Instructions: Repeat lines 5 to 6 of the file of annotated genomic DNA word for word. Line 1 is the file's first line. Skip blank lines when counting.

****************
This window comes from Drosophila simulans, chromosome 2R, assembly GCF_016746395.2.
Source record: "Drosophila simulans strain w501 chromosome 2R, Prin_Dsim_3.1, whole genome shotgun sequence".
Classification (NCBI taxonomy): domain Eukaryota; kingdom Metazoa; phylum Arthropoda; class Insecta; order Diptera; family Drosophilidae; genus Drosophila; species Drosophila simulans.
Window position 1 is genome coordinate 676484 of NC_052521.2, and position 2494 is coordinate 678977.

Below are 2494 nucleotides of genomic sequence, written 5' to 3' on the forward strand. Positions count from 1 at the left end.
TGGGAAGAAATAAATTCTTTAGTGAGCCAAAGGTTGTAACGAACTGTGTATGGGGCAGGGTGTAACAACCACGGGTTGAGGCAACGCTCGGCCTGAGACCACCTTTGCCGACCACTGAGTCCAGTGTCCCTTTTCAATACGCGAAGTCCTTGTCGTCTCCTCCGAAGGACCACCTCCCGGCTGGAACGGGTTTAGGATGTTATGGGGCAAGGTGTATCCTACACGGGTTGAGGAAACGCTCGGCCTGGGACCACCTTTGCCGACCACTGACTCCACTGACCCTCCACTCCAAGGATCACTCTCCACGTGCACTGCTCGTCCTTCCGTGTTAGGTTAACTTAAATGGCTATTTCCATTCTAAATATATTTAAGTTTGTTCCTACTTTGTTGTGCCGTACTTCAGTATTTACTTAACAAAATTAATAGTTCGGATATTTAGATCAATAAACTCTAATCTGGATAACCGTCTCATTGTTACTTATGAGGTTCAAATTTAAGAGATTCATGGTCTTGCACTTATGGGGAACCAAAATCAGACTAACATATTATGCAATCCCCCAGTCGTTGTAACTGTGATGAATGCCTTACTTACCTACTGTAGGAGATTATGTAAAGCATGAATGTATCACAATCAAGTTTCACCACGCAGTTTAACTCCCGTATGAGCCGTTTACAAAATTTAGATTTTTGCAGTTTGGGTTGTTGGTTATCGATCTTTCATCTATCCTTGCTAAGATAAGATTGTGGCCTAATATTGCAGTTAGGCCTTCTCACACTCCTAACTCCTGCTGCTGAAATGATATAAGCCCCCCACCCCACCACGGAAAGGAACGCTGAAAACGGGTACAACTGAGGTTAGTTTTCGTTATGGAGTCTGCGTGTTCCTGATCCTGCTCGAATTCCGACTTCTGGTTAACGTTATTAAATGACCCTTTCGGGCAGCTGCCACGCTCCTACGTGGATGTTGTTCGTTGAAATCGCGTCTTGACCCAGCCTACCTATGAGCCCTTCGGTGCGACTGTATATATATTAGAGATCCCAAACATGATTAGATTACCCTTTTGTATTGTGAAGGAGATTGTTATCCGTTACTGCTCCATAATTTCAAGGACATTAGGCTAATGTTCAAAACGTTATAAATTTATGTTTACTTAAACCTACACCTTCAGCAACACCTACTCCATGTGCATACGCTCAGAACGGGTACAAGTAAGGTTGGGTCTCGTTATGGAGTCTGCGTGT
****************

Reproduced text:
Below are 2494 nucleotides of genomic sequence, written 5' to 3' on the forward strand. Positions count from 1 at the left end.
TGGGAAGAAATAAATTCTTTAGTGAGCCAAAGGTTGTAACGAACTGTGTATGGGGCAGGGTGTAACAACCACGGGTTGAGGCAACGCTCGGCCTGAGACCACCTTTGCCGACCACTGAGTCCAGTGTCCCTTTTCAATACGCGAAGTCCTTGTCGTCTCCTCCGAAGGACCACCTCCCGGCTGGAACGGGTTTAGGATGTTATGGGGCAAGGTGTATCCTACACGGGTTGAGGAAACGCTCGGCCTGGGACCACCTTTGCCGACCACTGACTCCACTGACCCTCCACTCCAAGGATCACTCTCCACGTGCACTGCTCGTCCTTCCGTGTTAGGTTAACTTAAATGGCTATTTCCATTCTAAATATATTTAAGTTTGTTCCTACTTTGTTGTGCCGTACTTCAGTATTTACTTAACAAAATTAATAGTTCGGATATTTAGATCAATAAACTCTAATCTGGATAACCGTCTCATTGTTACTTATGAGGTTCAAATTTAAGAGATTCATGGTCTTGCACTTATGGGGAACCAAAATCAGACTAACATATTATGCAATCCCCCAGTCGTTGTAACTGTGATGAATGCCTTACTTACCTACTGTAGGAGATTATGTAAAGCATGAATGTATCACAATCAAGTTTCACCACGCAGTTTAACTCCCGTATGAGCCGTTTACAAAATTTAGATTTTTGCAGTTTGGGTTGTTGGTTATCGATCTTTCATCTATCCTTGCTAAGATAAGATTGTGGCCTAATATTGCAGTTAGGCCTTCTCACACTCCTAACTCCTGCTGCTGAAATGATATAAGCCCCCCACCCCACCACGGAAAGGAACGCTGAAAACGGGTACAACTGAGGTTAGTTTTCGTTATGGAGTCTGCGTGTTCCTGATCCTGCTCGAATTCCGACTTCTGGTTAACGTTATTAAATGACCCTTTCGGGCAGCTGCCACGCTCCTACGTGGATGTTGTTCGTTGAAATCGCGTCTTGACCCAGCCTACCTATGAGCCCTTCGGTGCGACTGTATATATATTAGAGATCCCAAACATGATTAGATTACCCTTTTGTATTGTGAAGGAGATTGTTATCCGTTACTGCTCCATAATTTCAAGGACATTAGGCTAATGTTCAAAACGTTATAAATTTATGTTTACTTAAACCTACACCTTCAGCAACACCTACTCCATGTGCATACGCTCAGAACGGGTACAAGTAAGGTTGGGTCTCGTTATGGAGTCTGCGTGT